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Will a General Liability Waiver Cover Me During an Epidemic and More of Your Questions for October

And how to head off ‘boss’s pet talk’ at the pass.

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Can I ask my staff to sign a blanket “liability waiver” to protect me from claims in the event an employee is infected with COVID-19?

No. It’s simply not enforceable, says attorney Tiffany Stevens, who specializes in offering legal advice to retailers. A better approach is to create policies for your business and give every employee a handbook spelling out what you’re promising to ensure their safety and asking employees to promise they will take reasonable safety measures as well. Stevens recommends you hire a local employment attorney for advice on the employee handbook, since state and local laws change frequently.

I can’t carry every line that everyone wants. But what do I do when a customer asks for a brand I don’t carry?

Knowing that you can’t be everything to everybody — and not trying to be — is already half the battle, says consultant Kate Peterson of Performance Concepts. Be thoroughly familiar with the unique features and benefits of the products you do carry. Then, train your staff to become expert listeners, tuned to hear and discern the customer’s real needs. “Although there are some ‘brand collectors’ out there (for whom nothing but the exact model will do), you should recognize that more often than not, when a customer asks for a specific brand, he or she is most likely asking for the ‘look’ (i.e., something he or she saw elsewhere) or the implied quality of the brand (i.e., ‘Lindberg means good frames’),” says Peterson. When a customer asks for a line you don’t carry, the typical “no, but…” is the worst possible response, she says. The customer hears nothing after “no.” A more appropriate response might be to answer the question with a question: “Is there a particular lens feature you had in mind?”

I’m matching face shapes to frames and recommending computer progressives with anti-reflective coatings, and even blue light protection, to my customers who say they need to look better in Zoom meetings. Is there anything else I should be doing?

It sounds like you’ve covered all the bases from the optical angle. The next step is really stagecraft, meaning offering advice on lighting and body positioning. That’s typically beyond the purview of an optician, but the more you can help them to look good, the more they’ll keep coming back to you for their vision needs. Start with these tips. It’s important they look straight into the camera, not at the person in the screen (which may require some adjustment of their computer set up, especially if it’s a laptop). Urge them to lower the brightness on their screen to reduce the glare and reflection showing on their lenses. They also probably need to experiment with lighting behind their camera to better illuminate their face. If this creates hard shadows, try bouncing that light off of a smooth, white surface, such as a white wall or even a sheet of paper. A dedicated space or room that provides a proper background with distractions and competing sources of light removed from back walls can also help. Never have so many people needed to look good on a screen. This is your chance. Seize it with helpful advice.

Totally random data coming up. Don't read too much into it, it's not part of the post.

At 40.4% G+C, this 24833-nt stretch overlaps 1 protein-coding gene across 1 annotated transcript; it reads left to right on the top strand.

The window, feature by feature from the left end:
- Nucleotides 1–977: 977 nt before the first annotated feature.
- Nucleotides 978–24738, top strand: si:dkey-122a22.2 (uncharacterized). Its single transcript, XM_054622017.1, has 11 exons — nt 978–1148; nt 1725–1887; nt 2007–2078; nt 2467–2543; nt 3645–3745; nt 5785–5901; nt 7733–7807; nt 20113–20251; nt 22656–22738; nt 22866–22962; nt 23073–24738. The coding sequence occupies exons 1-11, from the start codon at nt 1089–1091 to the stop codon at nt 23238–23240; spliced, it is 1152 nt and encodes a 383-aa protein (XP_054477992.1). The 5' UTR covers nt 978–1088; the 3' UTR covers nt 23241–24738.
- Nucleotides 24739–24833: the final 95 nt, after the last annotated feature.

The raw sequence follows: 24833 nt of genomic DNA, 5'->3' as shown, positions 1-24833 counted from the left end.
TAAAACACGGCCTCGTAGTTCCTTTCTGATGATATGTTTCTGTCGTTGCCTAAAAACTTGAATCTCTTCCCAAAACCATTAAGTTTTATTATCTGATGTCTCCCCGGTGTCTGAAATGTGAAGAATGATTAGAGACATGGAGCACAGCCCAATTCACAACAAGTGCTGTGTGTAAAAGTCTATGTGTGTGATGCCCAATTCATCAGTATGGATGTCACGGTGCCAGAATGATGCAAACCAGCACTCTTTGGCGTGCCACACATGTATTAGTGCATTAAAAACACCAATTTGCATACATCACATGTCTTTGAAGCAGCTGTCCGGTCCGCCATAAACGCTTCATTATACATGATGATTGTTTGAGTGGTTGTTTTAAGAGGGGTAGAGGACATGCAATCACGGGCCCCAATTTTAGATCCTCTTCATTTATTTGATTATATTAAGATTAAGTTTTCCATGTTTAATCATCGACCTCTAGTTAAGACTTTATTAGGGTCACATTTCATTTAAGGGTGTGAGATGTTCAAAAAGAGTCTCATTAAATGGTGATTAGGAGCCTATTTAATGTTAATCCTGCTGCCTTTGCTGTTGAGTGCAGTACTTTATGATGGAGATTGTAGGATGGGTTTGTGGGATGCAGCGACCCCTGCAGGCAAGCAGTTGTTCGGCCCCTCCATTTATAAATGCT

How can I get the most out of my direct marketing efforts this holiday season?

Don’t treat all customers equally, says Ellen Fruchtman of Fruchtman Marketing. “Do all of your customers deserve the same value gift card or special offers during the holidays? The answer is no,” she says. “The object is to separate your customers into different buying ‘buckets’ and create incentives and offers that will move them up the ladder to a higher bucket.” One example might be a $25 gift certificate on any purchase of $200 or more, sent to a customer “bucket” that is historically and consistently purchasing below $200. Another good example would be targeting the “win-back” bucket (customers with no purchases in the past two or three years) with a message that should encourage them to get back into the store during the holidays (e.g., “we miss you and here’s a special incentive to welcome you back”).

I have one great employee, to whom I assign important jobs. This causes resentment among the other staff. What do I do about “boss’s pet” talk?

First, understand that fairness doesn’t mean uniformity, says Marcus Buckingham, author of One Thing You Need to Know. All employees are different and will feel fairly treated if his or her differences are recognized and accommodated. Your B-grade performer can be perfectly happy with a star getting important projects — as long as they have a chance to show off their best talents as well. Employees will repay you with loyalty if they know what’s expected of them, have the resources and the chance to excel, feel that someone cares about them at work, believe their opinions count, and know that merit is rewarded, says Buckingham. If you can do that, all employees will feel like they’re your favorite.

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